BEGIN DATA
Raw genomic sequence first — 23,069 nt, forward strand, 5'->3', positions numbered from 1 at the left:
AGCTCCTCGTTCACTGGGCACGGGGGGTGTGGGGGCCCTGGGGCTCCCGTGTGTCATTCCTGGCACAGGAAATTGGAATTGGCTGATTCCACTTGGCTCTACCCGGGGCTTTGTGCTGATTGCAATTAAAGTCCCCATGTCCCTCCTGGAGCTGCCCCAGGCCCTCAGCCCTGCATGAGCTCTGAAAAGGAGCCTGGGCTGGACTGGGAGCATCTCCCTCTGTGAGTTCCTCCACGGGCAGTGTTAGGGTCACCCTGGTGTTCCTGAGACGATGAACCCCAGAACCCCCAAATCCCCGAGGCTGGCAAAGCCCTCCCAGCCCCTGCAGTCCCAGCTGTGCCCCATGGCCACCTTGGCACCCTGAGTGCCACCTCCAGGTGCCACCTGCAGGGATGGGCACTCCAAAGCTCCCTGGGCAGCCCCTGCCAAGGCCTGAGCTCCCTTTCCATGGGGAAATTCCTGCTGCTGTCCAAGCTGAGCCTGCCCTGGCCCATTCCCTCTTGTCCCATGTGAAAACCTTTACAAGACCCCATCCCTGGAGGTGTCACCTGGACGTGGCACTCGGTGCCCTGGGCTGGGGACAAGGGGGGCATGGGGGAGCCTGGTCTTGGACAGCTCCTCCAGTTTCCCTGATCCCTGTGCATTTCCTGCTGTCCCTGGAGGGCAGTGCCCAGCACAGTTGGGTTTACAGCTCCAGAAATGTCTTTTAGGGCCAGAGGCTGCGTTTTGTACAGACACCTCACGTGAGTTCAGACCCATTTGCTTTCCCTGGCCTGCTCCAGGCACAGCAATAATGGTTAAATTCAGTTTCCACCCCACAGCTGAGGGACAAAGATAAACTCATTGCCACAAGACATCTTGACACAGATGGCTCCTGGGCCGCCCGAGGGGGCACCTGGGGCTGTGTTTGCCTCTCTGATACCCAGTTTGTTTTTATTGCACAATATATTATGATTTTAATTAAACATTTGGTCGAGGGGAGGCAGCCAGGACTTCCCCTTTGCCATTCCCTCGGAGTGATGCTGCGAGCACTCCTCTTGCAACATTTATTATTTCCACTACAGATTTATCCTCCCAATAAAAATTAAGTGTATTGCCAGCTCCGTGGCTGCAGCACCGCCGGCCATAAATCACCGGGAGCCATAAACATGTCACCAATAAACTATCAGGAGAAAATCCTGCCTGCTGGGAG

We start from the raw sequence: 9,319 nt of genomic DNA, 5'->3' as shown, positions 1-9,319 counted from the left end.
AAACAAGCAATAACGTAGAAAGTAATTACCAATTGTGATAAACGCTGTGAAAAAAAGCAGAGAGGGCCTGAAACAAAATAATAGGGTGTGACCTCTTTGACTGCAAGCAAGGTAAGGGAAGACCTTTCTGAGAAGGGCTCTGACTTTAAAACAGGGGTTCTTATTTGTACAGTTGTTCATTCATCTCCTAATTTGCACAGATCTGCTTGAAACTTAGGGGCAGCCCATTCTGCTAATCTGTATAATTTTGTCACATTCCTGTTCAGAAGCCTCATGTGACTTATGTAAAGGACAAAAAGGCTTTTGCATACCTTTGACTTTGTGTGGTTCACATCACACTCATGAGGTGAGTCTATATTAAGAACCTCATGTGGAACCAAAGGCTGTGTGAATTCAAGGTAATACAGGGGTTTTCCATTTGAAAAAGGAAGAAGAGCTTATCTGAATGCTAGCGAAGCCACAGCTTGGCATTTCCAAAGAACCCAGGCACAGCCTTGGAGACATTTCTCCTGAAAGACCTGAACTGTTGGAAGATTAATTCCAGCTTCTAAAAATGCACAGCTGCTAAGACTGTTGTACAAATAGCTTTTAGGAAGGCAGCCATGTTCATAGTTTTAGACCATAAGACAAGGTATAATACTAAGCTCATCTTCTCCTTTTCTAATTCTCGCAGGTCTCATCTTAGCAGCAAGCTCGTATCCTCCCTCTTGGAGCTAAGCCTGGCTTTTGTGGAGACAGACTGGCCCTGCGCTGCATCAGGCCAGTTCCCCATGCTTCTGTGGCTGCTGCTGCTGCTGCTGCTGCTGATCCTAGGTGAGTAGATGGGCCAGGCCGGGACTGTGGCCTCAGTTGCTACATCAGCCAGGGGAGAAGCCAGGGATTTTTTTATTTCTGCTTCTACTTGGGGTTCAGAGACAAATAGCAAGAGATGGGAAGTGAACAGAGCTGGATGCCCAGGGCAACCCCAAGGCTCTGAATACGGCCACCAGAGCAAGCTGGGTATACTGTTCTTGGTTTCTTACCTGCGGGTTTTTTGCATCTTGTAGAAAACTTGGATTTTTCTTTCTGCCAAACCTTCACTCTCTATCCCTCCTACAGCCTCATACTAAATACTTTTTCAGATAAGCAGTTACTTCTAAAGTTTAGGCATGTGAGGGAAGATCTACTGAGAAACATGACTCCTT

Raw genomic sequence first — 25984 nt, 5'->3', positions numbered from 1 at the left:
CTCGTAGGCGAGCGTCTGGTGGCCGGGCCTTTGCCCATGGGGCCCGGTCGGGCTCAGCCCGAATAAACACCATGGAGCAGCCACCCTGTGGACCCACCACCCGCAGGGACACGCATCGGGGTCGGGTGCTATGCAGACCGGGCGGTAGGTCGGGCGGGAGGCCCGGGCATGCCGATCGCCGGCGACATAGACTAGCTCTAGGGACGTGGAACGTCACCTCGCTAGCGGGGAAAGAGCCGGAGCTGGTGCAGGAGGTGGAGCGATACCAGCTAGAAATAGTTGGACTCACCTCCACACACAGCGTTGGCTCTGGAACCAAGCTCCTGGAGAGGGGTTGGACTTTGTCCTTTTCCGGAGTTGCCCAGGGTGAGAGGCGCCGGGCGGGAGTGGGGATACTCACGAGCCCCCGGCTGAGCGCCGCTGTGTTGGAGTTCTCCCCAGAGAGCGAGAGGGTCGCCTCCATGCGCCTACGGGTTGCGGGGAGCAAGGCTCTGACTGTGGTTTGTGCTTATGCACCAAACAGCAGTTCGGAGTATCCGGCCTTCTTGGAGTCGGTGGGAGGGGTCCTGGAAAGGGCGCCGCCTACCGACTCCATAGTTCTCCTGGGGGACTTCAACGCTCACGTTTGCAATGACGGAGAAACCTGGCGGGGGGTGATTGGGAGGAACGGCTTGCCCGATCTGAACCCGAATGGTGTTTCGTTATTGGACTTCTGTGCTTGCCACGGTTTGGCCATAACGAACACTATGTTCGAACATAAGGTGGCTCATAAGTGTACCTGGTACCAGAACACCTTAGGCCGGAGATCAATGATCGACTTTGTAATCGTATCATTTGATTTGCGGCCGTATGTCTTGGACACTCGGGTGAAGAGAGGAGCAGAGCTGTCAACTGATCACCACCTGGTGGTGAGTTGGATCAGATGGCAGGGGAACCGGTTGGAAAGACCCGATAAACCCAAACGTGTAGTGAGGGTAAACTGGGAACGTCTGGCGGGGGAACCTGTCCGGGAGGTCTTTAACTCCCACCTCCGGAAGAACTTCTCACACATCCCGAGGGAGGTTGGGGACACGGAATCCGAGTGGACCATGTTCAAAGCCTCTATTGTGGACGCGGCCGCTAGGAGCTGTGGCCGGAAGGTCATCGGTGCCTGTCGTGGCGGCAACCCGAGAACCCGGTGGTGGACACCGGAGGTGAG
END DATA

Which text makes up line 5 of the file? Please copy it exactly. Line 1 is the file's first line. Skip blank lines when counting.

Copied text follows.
Raw genomic sequence first — 25984 nt, 5'->3', positions numbered from 1 at the left: